(NEW YORK) — The New York City Council held a special hearing on Tuesday after buses of asylum seekers recently arrived in the city after being sent by Texas Gov. Greg Abbott.
The hearing focused on the conditions of the city's homeless shelters and how it can deal with the influx of asylum seekers, who have strained many of city's systems and services.
"What is new now, is the systematic diversion of asylum seekers and immigrants to New York City by external forces, including by the disgusting, cruel and cowardly actions of Texas Gov. Greg Abbott," Immigration Commissioner Manuel Castro told the city council on Tuesday.
Adrienne Adams, chair of the Committee on General Welfare, said there needs to be more transparency and accountability to better serve incoming migrants.
"While there may be a rise in those seeking asylum in New York City, this does not mean they are to blame for issues that have historically plagued our system," Adrienne Adams said at the hearing.
According to New York City's Mayor's Office of Immigrant Affairs, 68 asylum seekers arrived from Texas between Friday and Sunday.
Another bus is set to arrive Tuesday, with three more expected Wednesday, according to the council.
There is currently a 1% vacancy rate in the city's shelter system, and 11 emergency hotel rooms are expected to be opened to handle the influx, city officials said.
"Our goal is to immediately find out each family's needs and give them the assistance they want,” Mayor Adams said at a press conference on Tuesday.
Mayor Adams said some migrants have relatives in other cities and therefore want help leaving New York.
Mayor Adams added that he has asked for federal funding to support the influx of migrants.
The buses arrived in New York after Abbott said in a statement on Friday he was taking "unprecedented action to keep our communities safe."
Abbott said New York is the "ideal destination" for the migrants, as they can find the "abundance of city services and housing that Mayor Eric Adams has boasted about within the sanctuary city."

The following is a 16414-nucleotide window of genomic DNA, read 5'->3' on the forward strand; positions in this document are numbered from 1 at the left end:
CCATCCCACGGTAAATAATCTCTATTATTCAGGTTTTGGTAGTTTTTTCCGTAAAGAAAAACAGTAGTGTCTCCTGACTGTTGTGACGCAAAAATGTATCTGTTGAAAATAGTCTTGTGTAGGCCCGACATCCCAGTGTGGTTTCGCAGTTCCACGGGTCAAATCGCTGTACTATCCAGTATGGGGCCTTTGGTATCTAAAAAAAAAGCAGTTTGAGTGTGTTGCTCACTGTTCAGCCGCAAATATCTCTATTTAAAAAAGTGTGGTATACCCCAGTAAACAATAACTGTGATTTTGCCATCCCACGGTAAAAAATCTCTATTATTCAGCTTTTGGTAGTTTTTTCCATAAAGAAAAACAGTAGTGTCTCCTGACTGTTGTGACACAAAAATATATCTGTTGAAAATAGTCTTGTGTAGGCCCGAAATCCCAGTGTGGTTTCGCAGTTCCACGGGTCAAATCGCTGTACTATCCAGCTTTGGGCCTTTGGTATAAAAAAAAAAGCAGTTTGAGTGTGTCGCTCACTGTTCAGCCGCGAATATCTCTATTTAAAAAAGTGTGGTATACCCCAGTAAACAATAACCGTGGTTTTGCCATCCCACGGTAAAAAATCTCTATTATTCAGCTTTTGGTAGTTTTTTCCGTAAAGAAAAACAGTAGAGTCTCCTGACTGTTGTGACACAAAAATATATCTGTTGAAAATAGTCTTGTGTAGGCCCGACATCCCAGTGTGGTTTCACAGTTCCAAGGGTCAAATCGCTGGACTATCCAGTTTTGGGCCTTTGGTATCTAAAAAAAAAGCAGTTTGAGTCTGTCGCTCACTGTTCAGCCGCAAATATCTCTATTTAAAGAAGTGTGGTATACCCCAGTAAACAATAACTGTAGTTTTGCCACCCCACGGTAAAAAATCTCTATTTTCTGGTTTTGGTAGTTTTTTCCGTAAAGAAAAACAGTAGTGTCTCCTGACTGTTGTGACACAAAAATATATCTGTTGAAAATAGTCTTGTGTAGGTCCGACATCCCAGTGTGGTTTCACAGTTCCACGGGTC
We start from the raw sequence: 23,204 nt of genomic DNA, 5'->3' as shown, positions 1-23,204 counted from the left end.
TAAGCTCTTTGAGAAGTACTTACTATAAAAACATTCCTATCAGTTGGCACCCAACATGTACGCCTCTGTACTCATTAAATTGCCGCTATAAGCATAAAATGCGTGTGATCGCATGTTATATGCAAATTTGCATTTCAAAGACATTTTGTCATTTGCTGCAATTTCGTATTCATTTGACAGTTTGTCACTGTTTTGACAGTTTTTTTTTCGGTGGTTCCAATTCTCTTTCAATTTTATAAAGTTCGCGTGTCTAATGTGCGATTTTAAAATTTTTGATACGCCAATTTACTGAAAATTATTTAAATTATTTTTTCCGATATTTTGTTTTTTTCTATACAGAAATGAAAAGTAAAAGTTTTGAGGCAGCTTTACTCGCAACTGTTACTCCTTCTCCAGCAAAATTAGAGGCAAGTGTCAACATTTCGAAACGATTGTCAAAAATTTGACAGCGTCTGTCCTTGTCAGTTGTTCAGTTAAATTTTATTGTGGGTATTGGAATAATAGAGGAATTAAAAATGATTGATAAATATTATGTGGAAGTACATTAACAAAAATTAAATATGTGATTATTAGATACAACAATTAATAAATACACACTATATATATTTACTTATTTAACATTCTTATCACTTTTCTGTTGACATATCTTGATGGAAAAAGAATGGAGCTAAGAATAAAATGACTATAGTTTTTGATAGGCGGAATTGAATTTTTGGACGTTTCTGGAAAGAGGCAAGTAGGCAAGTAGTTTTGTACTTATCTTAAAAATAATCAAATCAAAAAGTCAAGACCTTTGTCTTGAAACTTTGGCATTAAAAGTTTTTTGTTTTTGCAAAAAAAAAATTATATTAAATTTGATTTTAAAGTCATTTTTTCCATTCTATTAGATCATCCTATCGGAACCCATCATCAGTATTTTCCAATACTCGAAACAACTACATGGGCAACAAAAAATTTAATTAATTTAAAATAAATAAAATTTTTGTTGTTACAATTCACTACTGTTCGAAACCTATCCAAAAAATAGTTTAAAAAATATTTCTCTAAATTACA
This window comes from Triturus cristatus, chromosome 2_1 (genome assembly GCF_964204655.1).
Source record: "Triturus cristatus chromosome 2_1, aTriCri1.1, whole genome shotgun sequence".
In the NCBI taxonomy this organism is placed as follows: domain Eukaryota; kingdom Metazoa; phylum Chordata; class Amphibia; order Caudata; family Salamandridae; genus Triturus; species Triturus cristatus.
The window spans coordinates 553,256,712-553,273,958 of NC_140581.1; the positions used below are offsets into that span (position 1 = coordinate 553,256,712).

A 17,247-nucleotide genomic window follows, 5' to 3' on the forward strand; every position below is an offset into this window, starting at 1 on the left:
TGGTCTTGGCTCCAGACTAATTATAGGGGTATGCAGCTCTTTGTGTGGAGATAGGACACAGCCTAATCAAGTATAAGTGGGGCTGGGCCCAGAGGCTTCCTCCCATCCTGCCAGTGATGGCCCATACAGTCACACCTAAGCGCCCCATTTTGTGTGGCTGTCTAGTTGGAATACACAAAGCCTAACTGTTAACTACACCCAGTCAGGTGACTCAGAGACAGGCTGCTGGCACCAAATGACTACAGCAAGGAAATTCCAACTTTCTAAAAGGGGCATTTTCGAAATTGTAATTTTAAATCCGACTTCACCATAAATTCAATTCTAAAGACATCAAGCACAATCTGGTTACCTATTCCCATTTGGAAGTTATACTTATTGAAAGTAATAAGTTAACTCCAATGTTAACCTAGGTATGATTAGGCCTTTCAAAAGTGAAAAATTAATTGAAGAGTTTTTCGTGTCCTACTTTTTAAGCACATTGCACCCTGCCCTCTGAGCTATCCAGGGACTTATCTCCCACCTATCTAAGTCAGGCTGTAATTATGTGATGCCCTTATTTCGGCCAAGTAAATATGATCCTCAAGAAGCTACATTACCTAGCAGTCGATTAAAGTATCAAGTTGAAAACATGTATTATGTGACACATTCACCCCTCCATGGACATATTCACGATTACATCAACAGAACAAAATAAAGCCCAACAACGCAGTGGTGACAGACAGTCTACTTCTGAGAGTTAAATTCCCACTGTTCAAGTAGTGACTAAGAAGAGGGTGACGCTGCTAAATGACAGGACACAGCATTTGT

Abbott added that he hopes Mayor Adams follows through on "his promise of welcoming all migrants with open arms so that our overrun and overwhelmed border towns can find relief."
Adams said in Tuesday's press conference that what Abbott has done is "unbelievable."
Mayor Adams said in a June 21 press conference that the state's "right to shelter" law means that the city will find more spaces, whether that means acquiring hotel rooms or finding other spaces in the area.
"There's no such thing as the state saying we're turning you away," he said.
However, even prior to the buses arriving in New York, the city reported that at least four families did not receive lawful care under the city's legislature.
Commissioner of the Dept. of Social Services, Gary Jenkins, said on June 21 that the city failed to find shelter for at least four families, with several more reported to have slept in a Bronx intake center while they awaited care.
Officials said Texas authorities have not coordinated with New York officials, meaning that officials are not aware of when buses will be arriving, or how many individuals will be on the buses.
"They're not letting us know what are the needs of the people on the bus. They're not giving us any information, so we're unable to really provide service to the people en route," Mayor Adams told ABC affiliate WABC.
The New York City Council's Committee on General Welfare's report has found that charity representatives are also dealing with the influx of migrants.
According to the report, a 20-year employee of Catholic Charities immigration services said he had "never seen a situation like the one today," and said the move was "a forcible transfer of people from the U.S. - Mexico border to the city … disregarding their needs, preferences and plans."
Commissioner Jenkins announced a Declaration of Emergency for Asylum Services and Shelter on Aug. 1 in order to gain more resources to address the crisis.
Since then, the expectation of incoming migrants from Texas has increased worries about the resources that the city has to offer them, officials said.
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